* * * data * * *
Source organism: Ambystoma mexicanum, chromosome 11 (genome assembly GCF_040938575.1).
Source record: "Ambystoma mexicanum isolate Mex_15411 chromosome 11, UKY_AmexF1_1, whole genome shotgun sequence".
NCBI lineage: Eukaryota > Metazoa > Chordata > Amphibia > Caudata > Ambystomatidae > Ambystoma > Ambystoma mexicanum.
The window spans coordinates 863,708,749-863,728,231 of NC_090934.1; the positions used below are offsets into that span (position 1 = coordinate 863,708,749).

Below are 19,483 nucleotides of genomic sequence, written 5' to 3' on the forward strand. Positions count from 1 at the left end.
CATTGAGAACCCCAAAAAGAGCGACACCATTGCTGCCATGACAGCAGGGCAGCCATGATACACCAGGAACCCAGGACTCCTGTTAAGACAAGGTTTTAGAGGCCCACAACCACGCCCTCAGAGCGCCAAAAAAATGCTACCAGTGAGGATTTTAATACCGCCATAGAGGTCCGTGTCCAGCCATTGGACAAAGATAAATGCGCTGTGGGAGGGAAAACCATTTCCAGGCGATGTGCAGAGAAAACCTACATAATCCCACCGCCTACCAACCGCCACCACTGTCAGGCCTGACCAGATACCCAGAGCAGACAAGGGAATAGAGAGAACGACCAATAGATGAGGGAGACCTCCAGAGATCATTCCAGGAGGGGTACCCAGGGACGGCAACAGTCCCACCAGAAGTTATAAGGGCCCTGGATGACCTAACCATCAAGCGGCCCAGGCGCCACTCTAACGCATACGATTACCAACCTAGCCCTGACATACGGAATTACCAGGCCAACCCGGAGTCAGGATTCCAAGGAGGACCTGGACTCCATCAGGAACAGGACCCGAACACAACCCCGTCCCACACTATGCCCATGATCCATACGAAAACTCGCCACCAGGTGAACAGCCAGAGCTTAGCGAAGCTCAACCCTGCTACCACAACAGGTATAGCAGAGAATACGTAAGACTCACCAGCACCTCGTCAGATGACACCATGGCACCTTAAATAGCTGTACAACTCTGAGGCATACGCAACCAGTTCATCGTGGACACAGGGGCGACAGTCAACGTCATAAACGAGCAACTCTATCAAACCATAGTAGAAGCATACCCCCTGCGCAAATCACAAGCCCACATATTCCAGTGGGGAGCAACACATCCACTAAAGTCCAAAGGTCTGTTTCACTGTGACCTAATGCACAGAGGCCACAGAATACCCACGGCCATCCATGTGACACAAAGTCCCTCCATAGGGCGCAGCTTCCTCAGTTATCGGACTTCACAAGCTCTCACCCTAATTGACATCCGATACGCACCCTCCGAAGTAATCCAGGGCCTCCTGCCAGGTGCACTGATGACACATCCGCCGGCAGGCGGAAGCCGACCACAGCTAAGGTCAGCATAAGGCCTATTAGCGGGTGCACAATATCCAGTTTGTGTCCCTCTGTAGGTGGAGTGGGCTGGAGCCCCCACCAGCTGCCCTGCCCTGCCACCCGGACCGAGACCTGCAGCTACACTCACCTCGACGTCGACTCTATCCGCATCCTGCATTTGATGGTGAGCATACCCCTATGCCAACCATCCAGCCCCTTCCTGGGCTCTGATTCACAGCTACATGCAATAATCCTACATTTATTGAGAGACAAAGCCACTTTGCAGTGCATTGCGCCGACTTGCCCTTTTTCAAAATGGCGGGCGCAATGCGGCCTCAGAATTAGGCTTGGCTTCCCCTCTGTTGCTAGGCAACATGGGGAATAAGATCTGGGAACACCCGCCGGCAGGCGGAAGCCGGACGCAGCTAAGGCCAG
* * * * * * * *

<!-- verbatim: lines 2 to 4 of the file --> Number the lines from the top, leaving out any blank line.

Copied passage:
Source record: "Ambystoma mexicanum isolate Mex_15411 chromosome 11, UKY_AmexF1_1, whole genome shotgun sequence".
NCBI lineage: Eukaryota > Metazoa > Chordata > Amphibia > Caudata > Ambystomatidae > Ambystoma > Ambystoma mexicanum.
The window spans coordinates 863,708,749-863,728,231 of NC_090934.1; the positions used below are offsets into that span (position 1 = coordinate 863,708,749).